Betty, we will miss you.

Betty Louise Parrish died Jan. 17, 2021, as she wished: In her sleep at home. She was 94.

Betty was the much-adored youngest of Irwin and Myrtle Thompson’s four children, vivacious and curious from the start. She was the first in her family to attend college, a proud member of Kappa Kappa Gamma sorority and a Daughter of the American Revolution, volunteer for many nonprofits, and a devoted wife and mother of four.

The official family story is that Betty met her darling Jack on a blind date after World War II and Jack, who served on a PT boat in the Pacific, then told his buddies he knew he would marry her. But she loved to share that she first caught Jack’s eye at the community pool when they were teenagers from rival high schools in Indianapolis. They married in July 1950, and when a military recruiter tried to talk him into going to Korea shortly after, he pointed to his pretty wife and said, “Are you crazy? I’m never leaving her.”

Betty and Jack grew a classic 1950s idyllic family on a corner lot in a suburb of Dayton, with sons Kyle, David and Jack II, and daughter Susan. Jack’s career took them to Milwaukee, where they and their children were surrounded by friends.

After Jack died in 1981, Betty joined the workforce. She rose to vice president in an insurance company and was active in groups that supported and promoted women executives. She was a woman before her time, and would have made a great CEO in another era.

After retiring, Betty was devoted to her church and friends. She was grateful for the Wauwatosa Avenue United Methodist Church, her dear close friends and many dear friends at Newport West Condominium. She was the heart of the condo’s social committee into her 80s, decorating for holidays, and volunteering for nonprofits. She lived independently her whole life, continuing to drive, have regular gatherings with her “Lunch Bunch” of widowed friends, and run errands for “the older ladies.”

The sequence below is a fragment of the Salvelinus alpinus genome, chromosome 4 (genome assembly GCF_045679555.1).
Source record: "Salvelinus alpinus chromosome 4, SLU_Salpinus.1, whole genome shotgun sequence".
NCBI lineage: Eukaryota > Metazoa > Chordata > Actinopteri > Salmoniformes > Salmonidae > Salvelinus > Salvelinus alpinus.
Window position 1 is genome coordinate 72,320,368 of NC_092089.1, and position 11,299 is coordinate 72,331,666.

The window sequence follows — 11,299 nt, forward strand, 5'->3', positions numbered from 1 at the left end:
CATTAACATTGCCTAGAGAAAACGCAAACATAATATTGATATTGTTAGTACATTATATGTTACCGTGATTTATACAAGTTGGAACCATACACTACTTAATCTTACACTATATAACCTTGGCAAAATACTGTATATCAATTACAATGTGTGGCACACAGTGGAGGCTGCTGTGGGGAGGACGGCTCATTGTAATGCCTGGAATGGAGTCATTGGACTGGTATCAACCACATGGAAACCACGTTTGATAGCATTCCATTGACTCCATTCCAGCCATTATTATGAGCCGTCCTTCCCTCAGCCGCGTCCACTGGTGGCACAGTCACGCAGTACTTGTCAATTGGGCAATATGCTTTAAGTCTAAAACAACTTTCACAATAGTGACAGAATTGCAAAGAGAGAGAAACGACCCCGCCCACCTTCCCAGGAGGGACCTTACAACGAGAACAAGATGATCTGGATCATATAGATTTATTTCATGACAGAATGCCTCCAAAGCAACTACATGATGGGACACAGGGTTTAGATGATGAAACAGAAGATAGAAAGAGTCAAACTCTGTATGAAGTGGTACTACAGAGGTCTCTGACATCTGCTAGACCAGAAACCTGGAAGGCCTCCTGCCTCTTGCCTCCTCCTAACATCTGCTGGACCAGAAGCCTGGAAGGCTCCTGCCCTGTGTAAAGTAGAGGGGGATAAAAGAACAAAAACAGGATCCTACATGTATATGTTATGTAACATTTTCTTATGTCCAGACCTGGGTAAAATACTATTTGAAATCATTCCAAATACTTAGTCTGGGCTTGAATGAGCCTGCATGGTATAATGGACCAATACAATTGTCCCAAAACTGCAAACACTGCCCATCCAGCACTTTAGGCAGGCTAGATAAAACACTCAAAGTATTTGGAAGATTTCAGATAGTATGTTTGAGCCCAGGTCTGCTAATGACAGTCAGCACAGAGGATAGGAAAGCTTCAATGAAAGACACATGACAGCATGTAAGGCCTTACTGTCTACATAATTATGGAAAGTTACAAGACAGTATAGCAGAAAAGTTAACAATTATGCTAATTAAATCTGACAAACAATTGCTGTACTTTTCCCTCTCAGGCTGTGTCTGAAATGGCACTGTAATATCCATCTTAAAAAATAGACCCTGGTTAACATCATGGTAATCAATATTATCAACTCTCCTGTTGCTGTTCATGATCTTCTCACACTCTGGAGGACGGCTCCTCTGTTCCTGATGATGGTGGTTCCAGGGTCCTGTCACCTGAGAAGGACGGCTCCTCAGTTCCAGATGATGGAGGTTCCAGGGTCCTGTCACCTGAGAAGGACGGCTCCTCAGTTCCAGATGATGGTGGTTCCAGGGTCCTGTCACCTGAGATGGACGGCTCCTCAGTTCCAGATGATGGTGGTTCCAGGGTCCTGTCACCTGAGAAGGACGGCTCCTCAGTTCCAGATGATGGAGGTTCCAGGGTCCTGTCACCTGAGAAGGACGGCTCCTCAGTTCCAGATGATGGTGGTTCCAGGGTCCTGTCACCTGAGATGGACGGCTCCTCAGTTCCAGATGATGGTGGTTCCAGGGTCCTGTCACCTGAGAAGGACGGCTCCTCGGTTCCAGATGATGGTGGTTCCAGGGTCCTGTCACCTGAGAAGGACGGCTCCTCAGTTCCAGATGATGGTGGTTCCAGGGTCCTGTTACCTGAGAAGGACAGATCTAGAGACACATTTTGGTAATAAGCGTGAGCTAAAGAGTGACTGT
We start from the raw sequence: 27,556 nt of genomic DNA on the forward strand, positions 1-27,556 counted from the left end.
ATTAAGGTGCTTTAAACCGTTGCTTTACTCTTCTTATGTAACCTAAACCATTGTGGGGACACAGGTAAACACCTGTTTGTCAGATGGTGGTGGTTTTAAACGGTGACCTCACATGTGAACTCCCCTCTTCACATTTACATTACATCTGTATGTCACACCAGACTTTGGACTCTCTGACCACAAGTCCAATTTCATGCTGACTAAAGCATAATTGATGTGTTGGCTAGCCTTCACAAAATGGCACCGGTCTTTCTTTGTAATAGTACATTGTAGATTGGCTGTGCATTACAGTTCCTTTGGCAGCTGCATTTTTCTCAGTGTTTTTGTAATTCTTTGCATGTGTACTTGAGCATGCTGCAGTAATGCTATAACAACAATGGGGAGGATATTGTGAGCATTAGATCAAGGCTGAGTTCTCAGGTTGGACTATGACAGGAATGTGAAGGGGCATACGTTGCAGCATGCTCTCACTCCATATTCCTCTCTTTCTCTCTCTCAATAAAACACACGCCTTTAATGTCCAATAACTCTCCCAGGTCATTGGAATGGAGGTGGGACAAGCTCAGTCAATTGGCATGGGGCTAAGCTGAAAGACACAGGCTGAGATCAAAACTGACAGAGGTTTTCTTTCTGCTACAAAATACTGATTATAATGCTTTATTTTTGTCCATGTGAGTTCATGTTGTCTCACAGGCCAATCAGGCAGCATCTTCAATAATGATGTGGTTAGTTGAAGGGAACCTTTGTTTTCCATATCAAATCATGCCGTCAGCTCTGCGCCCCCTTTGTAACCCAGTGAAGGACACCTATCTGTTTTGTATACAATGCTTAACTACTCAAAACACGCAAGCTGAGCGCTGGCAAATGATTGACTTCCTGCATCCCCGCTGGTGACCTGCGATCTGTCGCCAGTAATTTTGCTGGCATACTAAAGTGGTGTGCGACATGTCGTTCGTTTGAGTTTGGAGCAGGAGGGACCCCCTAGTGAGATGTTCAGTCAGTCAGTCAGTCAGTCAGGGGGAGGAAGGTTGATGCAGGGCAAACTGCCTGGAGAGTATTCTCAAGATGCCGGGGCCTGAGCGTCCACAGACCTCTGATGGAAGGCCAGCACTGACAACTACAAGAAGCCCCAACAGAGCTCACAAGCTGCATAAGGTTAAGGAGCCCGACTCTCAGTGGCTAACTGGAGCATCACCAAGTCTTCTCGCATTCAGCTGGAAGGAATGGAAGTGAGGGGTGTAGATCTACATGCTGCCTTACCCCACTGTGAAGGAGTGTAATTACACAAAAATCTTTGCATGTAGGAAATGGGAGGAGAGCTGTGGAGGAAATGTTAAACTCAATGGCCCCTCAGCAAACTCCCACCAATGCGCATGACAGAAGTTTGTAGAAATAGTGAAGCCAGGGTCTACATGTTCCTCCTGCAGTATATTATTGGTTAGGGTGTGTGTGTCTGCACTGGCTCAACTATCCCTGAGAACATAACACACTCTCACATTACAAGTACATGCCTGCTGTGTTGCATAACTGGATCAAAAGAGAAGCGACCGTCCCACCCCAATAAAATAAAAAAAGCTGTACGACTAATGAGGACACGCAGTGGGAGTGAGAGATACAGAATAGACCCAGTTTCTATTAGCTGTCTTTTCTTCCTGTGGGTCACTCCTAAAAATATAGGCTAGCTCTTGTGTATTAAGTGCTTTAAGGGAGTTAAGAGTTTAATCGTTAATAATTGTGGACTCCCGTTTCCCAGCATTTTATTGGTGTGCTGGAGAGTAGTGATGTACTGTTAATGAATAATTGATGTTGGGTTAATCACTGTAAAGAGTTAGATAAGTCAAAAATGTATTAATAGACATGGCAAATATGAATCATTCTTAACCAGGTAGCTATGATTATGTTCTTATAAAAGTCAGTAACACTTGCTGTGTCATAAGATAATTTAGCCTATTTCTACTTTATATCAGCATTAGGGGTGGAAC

If Jack was her joy, her children, grandchildren, and great-grandchildren were her pride and delight. Even when some moved away for their own lives, she found ways to show her love, sending homemade cookies in emptied oatmeal containers and frozen meatloaf in abundant tin foil. She was their biggest cheerleader and supporter, particularly proud of the career success of her granddaughters.

She is survived by children Kyle (Ann), David (Mi-Ai), Jack (Debra) and Susan (Jim) Wilke,; grandchildren Kristin Simonis, Bryan (April) Parrish, Marisa (Ben) Schone, Jennifer Crivello, Michael Wilke and Jacquelyn Demmer; and great-grandchildren Jack and Madelyn Simonis, Sofia Crivello, Owen and Dean Parrish, and Evadelle and Estella Demmer.

She was preceded in death by her husband; her parents; siblings, Dorothy, Bob and George, and her nieces and nephews.

Due to the pandemic, burial will be private and there will be a celebration of her life when it is safe to gather again.

Media innovator, teacher, do-gooder, vampire slayer, entrepreneur. Love 1st Am, democracy, truth, kindness, kale salads and coffee.

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